Southern California: Anza Borrego SP - March 2017 - Jim Ringland
March 12-16, 2017.    Farther Afield.    As the winter progressed, it looked like 2017 was going to be a fine flower year for parts of the southern California desert. All was in place: solid initial winter rains to germanate seeds, reasonably prolific (for the desert) regular rains thereafter to keep things growing, and all this after a few years of drought. Why the last? Past drought limits competing non-native annuals (grasses and mustards) so the native wildflowers do better. The non-natives germinate well and have fewer natural pests, so in normal years they can often out-compete the natives. But in a series dry years, those advantages become liabilies: they can germinate promptly, grow a bit, but then fail to set much seed. After a few years of that the seed bank balance is more toward the native side.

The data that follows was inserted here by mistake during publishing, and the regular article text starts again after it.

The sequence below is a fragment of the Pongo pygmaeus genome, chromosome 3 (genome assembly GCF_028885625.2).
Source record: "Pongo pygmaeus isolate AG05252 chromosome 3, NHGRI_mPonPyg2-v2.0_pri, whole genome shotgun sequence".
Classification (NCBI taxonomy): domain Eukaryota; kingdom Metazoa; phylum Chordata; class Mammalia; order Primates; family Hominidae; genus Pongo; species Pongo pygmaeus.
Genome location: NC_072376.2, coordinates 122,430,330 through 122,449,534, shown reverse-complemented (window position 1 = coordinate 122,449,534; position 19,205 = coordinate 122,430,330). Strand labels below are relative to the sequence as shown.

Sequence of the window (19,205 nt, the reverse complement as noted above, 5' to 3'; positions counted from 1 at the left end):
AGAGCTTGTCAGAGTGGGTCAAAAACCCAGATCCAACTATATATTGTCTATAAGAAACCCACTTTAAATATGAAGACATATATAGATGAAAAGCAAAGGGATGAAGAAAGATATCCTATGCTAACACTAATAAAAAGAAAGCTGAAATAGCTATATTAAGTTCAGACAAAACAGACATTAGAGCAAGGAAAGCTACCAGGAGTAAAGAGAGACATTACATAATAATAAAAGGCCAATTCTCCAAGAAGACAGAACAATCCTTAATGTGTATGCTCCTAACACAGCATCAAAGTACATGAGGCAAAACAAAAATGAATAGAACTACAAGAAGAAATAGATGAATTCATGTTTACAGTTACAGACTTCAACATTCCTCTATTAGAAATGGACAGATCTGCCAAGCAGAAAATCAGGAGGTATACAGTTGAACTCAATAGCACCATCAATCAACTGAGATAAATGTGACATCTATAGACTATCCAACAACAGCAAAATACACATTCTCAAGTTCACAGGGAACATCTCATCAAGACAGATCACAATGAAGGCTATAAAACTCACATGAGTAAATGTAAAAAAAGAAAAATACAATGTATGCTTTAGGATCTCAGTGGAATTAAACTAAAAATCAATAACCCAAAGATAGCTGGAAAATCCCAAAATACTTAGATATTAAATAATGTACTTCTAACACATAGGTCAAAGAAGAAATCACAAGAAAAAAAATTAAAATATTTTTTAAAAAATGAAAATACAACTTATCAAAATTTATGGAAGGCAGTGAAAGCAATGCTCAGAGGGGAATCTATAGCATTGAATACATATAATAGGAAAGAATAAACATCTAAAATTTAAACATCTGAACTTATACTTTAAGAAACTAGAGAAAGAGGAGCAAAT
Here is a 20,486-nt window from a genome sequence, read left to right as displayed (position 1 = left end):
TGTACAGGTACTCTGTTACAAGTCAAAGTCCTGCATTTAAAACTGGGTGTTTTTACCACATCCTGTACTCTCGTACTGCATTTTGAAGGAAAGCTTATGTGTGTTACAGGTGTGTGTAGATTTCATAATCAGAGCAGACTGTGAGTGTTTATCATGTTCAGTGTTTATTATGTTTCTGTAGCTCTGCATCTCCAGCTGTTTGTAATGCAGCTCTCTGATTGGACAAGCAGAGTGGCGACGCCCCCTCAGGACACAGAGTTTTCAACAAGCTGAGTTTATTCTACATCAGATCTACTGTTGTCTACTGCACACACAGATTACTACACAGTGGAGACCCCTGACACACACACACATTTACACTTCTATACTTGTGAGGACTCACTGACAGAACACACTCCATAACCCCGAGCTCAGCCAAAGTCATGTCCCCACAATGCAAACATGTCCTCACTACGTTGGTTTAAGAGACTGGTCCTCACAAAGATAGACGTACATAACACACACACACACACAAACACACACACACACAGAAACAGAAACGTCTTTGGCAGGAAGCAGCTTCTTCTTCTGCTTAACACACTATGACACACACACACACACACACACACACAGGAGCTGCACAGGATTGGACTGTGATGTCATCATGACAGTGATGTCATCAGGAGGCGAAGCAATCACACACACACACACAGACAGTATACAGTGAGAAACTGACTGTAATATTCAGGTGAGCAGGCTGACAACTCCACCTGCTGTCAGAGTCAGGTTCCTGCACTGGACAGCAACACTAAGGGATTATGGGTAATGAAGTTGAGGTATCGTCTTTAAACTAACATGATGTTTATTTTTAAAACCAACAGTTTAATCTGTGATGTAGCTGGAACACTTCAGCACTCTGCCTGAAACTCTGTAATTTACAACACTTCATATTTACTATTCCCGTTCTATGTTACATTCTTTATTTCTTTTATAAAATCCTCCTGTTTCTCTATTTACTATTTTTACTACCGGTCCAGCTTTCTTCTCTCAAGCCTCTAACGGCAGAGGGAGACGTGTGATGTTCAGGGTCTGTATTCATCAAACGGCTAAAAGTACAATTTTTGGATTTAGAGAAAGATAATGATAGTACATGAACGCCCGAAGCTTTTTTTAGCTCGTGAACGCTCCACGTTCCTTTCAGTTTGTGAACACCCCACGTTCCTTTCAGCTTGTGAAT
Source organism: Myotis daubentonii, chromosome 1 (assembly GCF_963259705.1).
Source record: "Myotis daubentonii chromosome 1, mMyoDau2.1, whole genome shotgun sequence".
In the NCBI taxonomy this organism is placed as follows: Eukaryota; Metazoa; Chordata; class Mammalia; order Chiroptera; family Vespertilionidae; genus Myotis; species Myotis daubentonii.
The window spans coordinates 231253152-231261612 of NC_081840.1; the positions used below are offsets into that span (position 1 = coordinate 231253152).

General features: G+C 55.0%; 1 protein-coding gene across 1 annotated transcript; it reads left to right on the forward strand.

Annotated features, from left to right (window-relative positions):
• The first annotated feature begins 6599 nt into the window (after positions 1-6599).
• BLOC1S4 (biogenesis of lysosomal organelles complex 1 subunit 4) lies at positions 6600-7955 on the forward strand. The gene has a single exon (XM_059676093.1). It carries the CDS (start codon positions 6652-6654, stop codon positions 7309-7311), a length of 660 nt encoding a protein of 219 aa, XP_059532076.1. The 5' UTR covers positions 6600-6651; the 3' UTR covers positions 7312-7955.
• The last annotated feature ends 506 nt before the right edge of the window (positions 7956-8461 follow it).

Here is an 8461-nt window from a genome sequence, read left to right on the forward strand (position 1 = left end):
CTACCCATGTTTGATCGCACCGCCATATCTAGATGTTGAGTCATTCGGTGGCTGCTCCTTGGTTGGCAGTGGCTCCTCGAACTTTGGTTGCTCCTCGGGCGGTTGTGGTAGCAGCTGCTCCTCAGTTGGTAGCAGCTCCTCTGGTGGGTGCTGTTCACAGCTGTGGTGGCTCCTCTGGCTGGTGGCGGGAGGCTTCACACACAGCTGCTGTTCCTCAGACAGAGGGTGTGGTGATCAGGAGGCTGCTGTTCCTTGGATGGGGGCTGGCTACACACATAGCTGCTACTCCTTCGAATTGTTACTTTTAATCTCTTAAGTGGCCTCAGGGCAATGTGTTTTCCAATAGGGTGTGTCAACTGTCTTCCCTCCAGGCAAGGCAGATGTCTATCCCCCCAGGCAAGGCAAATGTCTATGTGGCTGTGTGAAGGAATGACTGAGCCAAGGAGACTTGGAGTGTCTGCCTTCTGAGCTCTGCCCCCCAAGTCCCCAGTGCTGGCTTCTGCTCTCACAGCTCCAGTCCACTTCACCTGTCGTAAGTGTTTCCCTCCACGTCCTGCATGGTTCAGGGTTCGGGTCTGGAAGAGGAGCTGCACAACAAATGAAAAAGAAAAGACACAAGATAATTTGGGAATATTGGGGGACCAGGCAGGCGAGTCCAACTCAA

As the trip got closer, it became clear "a fine flower year" was becoming a "a great flower year" at Anza Borrego Desert State Park, 50 miles northeast of San Diego. As I left, the word "superbloom" was out there. Even the Washington Post ran an article! Perhaps the hype level was high, but I was going into a once-in-every-10-to-20-year event, maybe more. Anza Borrego's last such big year was 2005, which at the time was described as a "once in a lifetime event".

The first and last day were mainly travel days. Anza Borrego is 550 miles from home. The middle three were mainly car touring with short-to-moderate walks, although the first morning I took a longer hike. Lots of pictures here, more than I typically would post for this short a trip. I visited a wide range of places: the flower fields of the Borrego Valley, drier parts of the park, and the mountains above. I saw an enormous range of new (for me) plants: this trip adds 29 new plant genera and 6 new plant families to my galleries, plus 27 new species to existing families and genera.
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